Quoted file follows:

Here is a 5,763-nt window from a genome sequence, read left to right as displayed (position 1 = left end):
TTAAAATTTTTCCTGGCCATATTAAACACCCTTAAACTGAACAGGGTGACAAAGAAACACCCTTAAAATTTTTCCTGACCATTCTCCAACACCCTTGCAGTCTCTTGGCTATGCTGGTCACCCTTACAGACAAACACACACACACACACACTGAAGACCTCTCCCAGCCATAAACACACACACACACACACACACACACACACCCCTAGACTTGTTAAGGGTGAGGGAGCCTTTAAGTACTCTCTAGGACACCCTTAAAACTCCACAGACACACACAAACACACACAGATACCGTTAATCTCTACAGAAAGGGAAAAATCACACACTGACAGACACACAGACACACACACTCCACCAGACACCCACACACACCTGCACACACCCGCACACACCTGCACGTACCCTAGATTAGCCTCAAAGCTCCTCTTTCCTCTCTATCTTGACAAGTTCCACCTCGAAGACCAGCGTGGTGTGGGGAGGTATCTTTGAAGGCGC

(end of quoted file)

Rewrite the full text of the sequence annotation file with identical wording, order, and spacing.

Here is a 5,763-nt window from a genome sequence, read left to right as displayed (position 1 = left end):
TTAAAATTTTTCCTGGCCATATTAAACACCCTTAAACTGAACAGGGTGACAAAGAAACACCCTTAAAATTTTTCCTGACCATTCTCCAACACCCTTGCAGTCTCTTGGCTATGCTGGTCACCCTTACAGACAAACACACACACACACACACTGAAGACCTCTCCCAGCCATAAACACACACACACACACACACACACACACACCCCTAGACTTGTTAAGGGTGAGGGAGCCTTTAAGTACTCTCTAGGACACCCTTAAAACTCCACAGACACACACAAACACACACAGATACCGTTAATCTCTACAGAAAGGGAAAAATCACACACTGACAGACACACAGACACACACACTCCACCAGACACCCACACACACCTGCACACACCCGCACACACCTGCACGTACCCTAGATTAGCCTCAAAGCTCCTCTTTCCTCTCTATCTTGACAAGTTCCACCTCGAAGACCAGCGTGGTGTGGGGAGGTATCTTTGAAGGCGC